Joseph Effner

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Joseph Effner

Joseph Effner (February 4, 1687 (baptized) – February 23, 1745) was a German architect and decorator.


Effner was born in Dachau as a son of the court gardener Christian Öffner. Effner accompanied the elector of Bavaria Max Emanuel to Bruxelles. In 1706 Effner was retrained by Gabriel Germain Boffrand in Paris. Here he changed his family name to "Effner". In 1717 Effner was sent by the elector to Italy for a study trip. From 1715 to 1726 Effner was then court architect to the elector. Joseph Effner introduced modern French ideas of architecture to the Munich court. After the death of Enrico Zuccalli in 1724 he received even more competences. With the accession to power of Charles Albert in 1726 Effner was replaced by his pupil François de Cuvilliés and then worked in the administration. He died in Munich.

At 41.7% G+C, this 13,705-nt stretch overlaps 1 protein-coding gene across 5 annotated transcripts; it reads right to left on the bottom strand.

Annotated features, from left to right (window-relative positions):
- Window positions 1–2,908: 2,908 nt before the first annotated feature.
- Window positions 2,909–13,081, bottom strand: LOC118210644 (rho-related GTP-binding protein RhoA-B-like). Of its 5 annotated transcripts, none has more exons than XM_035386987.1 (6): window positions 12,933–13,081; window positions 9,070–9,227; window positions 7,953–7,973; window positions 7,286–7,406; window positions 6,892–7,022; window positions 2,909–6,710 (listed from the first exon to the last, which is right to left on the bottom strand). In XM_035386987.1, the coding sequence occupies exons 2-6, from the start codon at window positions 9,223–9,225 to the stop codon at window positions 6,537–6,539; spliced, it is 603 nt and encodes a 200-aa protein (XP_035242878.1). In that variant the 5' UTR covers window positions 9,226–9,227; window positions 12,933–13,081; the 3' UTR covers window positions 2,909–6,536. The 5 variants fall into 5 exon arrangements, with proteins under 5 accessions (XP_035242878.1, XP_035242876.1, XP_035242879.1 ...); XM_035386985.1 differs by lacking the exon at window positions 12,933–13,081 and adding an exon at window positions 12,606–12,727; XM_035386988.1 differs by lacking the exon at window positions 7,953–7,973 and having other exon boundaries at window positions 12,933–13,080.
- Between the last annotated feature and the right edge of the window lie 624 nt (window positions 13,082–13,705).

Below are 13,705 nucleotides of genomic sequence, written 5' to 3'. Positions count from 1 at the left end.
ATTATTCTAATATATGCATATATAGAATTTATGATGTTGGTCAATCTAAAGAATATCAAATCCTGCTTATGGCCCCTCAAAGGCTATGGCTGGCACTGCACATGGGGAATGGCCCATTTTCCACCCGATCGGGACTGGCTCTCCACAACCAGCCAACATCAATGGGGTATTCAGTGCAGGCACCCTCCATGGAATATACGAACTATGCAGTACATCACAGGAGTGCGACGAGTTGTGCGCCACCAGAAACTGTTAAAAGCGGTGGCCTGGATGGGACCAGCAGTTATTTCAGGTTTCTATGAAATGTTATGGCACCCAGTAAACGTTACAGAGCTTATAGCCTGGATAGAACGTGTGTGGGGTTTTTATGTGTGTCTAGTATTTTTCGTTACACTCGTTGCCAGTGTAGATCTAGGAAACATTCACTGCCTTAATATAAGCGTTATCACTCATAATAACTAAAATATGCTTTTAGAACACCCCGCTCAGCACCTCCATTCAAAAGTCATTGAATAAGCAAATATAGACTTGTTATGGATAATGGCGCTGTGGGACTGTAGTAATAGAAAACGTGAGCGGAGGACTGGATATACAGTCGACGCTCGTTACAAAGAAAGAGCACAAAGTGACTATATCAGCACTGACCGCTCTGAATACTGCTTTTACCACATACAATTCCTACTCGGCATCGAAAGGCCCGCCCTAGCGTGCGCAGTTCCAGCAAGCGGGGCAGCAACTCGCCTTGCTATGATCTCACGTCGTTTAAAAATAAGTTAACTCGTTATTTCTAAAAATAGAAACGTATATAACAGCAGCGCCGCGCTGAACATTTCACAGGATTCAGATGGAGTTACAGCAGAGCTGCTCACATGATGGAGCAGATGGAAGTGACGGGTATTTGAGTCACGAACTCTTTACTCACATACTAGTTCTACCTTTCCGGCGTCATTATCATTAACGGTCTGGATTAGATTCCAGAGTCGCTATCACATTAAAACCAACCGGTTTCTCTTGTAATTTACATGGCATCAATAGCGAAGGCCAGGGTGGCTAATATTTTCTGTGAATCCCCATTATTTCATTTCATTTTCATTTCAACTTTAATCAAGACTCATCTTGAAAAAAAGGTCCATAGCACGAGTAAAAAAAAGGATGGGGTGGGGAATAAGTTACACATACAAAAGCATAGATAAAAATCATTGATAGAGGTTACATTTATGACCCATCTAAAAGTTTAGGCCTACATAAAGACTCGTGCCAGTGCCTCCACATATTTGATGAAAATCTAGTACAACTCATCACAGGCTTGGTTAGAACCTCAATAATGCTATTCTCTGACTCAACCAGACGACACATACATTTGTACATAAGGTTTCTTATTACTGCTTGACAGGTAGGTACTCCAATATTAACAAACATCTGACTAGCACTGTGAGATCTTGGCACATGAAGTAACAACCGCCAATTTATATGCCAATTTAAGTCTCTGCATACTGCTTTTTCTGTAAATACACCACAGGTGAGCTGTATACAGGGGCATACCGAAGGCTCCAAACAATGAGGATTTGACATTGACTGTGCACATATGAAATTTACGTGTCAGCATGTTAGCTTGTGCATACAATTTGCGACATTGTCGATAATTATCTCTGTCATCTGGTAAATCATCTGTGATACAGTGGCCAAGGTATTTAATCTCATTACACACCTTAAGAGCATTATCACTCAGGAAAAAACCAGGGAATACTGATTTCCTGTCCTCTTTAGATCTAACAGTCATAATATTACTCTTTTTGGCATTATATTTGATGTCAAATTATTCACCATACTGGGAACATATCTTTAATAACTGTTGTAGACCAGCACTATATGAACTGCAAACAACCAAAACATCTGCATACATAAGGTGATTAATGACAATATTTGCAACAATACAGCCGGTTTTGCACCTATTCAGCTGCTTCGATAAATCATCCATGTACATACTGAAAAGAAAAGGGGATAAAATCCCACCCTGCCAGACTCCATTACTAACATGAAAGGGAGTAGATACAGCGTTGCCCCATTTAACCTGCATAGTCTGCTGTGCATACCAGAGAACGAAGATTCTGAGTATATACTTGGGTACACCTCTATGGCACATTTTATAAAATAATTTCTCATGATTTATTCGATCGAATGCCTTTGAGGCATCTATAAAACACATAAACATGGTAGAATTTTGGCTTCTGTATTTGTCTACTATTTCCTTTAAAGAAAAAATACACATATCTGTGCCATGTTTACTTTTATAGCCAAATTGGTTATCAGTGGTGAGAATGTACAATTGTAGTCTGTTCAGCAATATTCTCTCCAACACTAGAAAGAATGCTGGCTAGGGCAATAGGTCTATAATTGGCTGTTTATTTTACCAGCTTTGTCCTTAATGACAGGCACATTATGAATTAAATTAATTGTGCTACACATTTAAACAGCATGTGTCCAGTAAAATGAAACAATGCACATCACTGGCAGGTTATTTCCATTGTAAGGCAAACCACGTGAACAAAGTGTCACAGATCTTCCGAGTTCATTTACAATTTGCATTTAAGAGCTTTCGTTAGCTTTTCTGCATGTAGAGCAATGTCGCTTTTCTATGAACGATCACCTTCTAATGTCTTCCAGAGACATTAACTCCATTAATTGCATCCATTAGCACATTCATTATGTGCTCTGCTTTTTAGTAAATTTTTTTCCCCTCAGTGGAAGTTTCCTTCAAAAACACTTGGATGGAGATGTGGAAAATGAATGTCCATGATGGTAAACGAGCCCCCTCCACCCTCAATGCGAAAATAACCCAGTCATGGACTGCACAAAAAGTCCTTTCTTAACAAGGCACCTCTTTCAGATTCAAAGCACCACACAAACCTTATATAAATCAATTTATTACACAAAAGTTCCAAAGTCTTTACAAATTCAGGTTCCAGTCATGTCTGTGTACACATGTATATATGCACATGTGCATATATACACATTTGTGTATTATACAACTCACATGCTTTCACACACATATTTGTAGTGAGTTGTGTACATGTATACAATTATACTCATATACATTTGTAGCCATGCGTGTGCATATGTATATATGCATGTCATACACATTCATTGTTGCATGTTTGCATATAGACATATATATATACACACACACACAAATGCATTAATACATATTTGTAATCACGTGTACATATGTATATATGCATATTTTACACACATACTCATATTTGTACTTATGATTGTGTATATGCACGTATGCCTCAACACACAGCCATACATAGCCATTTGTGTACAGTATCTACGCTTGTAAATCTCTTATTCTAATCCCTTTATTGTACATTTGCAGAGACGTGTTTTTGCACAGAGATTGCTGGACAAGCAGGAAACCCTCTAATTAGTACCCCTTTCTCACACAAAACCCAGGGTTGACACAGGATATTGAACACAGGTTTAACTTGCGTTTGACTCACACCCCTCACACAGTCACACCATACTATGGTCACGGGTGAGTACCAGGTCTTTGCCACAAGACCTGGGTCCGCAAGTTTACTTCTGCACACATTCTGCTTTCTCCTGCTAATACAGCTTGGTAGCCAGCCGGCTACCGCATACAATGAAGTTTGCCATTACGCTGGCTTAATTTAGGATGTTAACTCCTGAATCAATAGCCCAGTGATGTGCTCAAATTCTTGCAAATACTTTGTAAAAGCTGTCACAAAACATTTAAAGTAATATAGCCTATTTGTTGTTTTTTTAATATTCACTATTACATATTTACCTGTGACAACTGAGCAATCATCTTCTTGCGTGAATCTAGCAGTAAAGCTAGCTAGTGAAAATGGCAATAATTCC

Effner studied architecture under the famous French architect Germain Boffrand. The latter made a deep impression on Effner's style. It was this training that led to his introducing French designs upon his return to Germany with the Elector.[1]


As chief court architect, Effner worked on the Elector's residences in Munich. He made several changes to these buildings. His work on the Nymphenburg Palace is regarded as his best. He increased the palace's size. He also added three pavilions, an octagonal Chinese pagoda, a ruined hermit's cell, and a tiled bathhouse.[1]

Chief Works[edit]

Cockle stove by Joseph Effner, Schleissheim Palace (ca. 1720)
One of Effner's designs.
The Nymphenburg Palace


  1. ^ a b "Joseph Effner". J. Paul Getty Trust. Retrieved 14 March 2014.